Protecting The Future, One Seed At A Time

September 3, 2009 at 12:23 pm Leave a comment

wheat

As a new gardener, I’ve been quickly learning about different plant varieties I can grow, in what seasons they grow best and how to take each plant from seed to maturity. The first seeds in my new garden have sprouted and are well on their way to maturity. The layout of the garden has been planned, and seasonal, organic vegetable and fruit seeds have been chosen. Everything seems to be in order, or so I thought it was.

A fellow gardener and I were looking over my plans and plant choices when he noted I did not have enough biodiversity in my selections. I had evidently chosen plants that would increase pests in my plots, and I had none that would keep them away. Additionally, some of the plants I wanted to raise together for seasonal and ornamental reason would kill each other if left on their own for too long. This might sound like bad news, but this is why I asked him for help. I wanted to have the right information before I began planting my sprouts into the ground. Now I have a better understanding of what to plant, where to plant it and in what seasons I should start sowing.

After our conversation, I promised to plant a variety of seeds that would not only produce a tasty product, but would help protect my garden and the gardens around the neighborhood. I was able to source a fantastic nursery near my home that specializes in seeding heirloom vegetables and fruits. I found this curious as I did not know what they meant by heirloom. Evidently, an heirloom vegetable is a plant that was commonly grown during earlier years in human history, but is not commonly grown at present for one reason or another. I became fascinated by these vegetables and quickly learned as much as I could. I discovered that many heirloom vegetables are becoming extinct. I was quite appalling to me.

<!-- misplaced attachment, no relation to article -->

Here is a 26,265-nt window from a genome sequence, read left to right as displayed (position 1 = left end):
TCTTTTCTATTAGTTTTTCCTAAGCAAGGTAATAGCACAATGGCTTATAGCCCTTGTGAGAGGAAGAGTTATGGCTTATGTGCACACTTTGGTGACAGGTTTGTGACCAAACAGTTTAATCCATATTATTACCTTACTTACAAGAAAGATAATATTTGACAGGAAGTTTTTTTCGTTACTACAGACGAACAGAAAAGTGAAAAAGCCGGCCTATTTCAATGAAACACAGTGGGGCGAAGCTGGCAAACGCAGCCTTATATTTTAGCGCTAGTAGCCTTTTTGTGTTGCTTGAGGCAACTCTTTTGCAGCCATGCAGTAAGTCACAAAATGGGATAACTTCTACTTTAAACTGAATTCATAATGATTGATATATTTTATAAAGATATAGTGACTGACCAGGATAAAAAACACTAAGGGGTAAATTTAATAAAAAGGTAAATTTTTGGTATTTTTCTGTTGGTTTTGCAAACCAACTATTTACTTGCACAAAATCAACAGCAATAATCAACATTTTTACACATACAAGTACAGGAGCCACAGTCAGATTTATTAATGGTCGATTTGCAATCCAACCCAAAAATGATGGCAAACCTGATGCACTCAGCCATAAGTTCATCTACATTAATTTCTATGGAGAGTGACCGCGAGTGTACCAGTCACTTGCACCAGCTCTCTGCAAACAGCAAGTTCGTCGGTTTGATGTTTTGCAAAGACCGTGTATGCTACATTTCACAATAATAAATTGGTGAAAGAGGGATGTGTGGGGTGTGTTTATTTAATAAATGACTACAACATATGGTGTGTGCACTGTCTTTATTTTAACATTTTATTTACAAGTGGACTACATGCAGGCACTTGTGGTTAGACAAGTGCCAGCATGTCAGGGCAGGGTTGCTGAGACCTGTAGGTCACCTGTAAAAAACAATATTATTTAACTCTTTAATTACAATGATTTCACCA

There are a vast number of wonderful and beautiful vegetable and fruit varieties I was blissfully unaware of until now. Knowing of them now is bittersweet as many of them are endangered. Right then I made a promise to myself, and vowed to grow a number of endangered varieties in my garden. One might suggest we simply let nature run it’s course, but I disagree. The more common vegetables and fruits are ones you see at the supermarket. These varieties were often selected because of their tolerance to pesticides, frost and drought. Nutritional value and flavor was usually a secondary concern if at all. I am certain there are exceptions, however, the homogenization of our horticultural world is only increasing the number of heirloom species that are becoming extinct ever year. I might be an in-experienced gardener, but common sense told me this probably isn’t good.

Cary Fowler, a biodiversity advocate and member of the Global Crop Diversity Trust, gave an excellent TED Talk on this issue. I certainly recommend giving his talk a listen. It is incredibly fascinating, and he highlights some very important arguments for maintaining the biodiversity in the Earth’s crops.

I would like to think I am doing my part by deciding to grow a number of heirloom vegetables along with more common varieties in my garden. I have great hopes and expectations for my plot as I have meticulously planned every detail. However, I do realize that the best gardens always come with time and dedication. It is going to be a long process, but I am very excited for the outcome. The most exciting part for me is knowing that I am aiding in the continued existence of endangered vegetables and fruits. That in itself, is all the drive I need to continue with this endeavor.

Video via TED Talks

Image by Carmen Dirica

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Entry filed under: Eco-News, Ideas, It's Ok, It's Eco-Friendly. Tags: , , , , , .

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